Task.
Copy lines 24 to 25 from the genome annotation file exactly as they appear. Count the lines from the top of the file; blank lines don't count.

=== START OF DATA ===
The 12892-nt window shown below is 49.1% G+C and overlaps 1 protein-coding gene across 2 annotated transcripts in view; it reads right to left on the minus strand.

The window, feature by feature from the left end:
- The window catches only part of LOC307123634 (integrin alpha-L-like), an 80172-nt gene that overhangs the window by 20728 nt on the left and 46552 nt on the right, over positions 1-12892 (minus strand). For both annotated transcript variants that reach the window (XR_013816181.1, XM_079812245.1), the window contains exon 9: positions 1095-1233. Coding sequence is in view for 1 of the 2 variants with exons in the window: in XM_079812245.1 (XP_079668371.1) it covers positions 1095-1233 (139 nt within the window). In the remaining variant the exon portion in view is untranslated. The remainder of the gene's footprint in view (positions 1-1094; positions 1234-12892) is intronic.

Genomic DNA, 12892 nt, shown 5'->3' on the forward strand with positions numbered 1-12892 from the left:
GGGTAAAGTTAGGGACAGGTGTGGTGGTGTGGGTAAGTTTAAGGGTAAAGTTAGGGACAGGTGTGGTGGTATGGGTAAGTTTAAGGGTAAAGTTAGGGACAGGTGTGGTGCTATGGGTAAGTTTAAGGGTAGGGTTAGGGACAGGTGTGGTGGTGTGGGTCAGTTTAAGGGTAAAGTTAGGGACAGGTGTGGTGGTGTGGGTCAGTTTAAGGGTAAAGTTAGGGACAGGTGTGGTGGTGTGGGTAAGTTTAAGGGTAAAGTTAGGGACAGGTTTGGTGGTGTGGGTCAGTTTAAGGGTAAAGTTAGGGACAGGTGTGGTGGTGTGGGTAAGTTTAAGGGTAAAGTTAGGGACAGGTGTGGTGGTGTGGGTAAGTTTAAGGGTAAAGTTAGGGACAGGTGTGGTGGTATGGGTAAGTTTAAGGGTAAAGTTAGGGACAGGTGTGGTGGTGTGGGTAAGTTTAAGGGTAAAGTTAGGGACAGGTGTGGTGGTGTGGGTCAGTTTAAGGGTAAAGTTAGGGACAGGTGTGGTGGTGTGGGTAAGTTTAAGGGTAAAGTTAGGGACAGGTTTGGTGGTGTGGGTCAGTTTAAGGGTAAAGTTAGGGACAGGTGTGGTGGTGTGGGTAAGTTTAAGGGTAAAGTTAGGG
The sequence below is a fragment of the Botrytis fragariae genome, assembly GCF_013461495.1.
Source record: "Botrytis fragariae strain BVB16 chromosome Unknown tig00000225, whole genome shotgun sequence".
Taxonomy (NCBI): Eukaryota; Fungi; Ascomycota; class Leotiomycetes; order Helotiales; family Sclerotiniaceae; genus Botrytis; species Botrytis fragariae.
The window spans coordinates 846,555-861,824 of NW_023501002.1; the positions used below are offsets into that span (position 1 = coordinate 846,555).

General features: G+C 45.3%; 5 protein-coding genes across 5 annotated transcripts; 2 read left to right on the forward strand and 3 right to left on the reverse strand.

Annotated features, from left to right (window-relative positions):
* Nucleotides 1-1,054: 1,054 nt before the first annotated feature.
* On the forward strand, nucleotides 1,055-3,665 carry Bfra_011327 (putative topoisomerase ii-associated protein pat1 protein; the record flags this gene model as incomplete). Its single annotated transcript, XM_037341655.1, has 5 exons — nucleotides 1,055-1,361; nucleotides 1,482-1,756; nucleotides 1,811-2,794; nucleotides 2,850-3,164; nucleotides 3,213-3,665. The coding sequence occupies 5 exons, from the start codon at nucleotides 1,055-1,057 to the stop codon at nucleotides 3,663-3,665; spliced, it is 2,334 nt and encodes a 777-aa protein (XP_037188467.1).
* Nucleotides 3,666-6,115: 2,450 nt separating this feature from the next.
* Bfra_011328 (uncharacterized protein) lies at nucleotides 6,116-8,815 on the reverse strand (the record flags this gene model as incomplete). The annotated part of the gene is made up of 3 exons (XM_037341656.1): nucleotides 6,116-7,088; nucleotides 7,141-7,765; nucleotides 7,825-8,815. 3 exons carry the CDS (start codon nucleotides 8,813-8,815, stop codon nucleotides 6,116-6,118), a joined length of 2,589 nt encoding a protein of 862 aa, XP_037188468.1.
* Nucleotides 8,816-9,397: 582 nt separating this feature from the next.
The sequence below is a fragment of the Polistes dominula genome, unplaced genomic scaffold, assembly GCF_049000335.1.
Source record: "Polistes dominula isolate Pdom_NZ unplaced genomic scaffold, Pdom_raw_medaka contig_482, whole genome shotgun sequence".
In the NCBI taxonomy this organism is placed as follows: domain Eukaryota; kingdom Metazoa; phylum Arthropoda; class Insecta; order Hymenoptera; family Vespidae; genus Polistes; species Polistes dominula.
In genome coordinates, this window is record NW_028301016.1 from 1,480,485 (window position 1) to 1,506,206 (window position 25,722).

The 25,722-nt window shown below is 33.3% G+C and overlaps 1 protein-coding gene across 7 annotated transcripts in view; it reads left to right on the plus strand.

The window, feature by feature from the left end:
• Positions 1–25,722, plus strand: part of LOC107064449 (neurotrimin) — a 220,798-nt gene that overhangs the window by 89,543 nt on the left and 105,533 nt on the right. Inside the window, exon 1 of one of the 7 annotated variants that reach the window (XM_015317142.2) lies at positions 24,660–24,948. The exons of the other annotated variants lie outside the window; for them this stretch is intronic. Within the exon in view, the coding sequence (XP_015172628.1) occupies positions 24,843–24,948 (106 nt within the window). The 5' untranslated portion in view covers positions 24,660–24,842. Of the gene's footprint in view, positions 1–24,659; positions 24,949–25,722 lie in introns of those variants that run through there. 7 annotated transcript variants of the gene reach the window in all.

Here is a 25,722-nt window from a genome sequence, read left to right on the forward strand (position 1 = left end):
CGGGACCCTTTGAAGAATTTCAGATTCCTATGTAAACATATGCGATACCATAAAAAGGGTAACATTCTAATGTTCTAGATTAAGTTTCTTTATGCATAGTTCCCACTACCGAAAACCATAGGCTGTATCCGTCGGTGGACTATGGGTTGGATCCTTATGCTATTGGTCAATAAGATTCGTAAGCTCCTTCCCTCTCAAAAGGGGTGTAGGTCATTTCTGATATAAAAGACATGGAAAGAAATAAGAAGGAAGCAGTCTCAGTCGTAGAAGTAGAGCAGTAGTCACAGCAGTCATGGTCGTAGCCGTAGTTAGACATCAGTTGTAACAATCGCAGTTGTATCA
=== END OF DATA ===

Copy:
Here is a 25,722-nt window from a genome sequence, read left to right on the forward strand (position 1 = left end):
CGGGACCCTTTGAAGAATTTCAGATTCCTATGTAAACATATGCGATACCATAAAAAGGGTAACATTCTAATGTTCTAGATTAAGTTTCTTTATGCATAGTTCCCACTACCGAAAACCATAGGCTGTATCCGTCGGTGGACTATGGGTTGGATCCTTATGCTATTGGTCAATAAGATTCGTAAGCTCCTTCCCTCTCAAAAGGGGTGTAGGTCATTTCTGATATAAAAGACATGGAAAGAAATAAGAAGGAAGCAGTCTCAGTCGTAGAAGTAGAGCAGTAGTCACAGCAGTCATGGTCGTAGCCGTAGTTAGACATCAGTTGTAACAATCGCAGTTGTATCA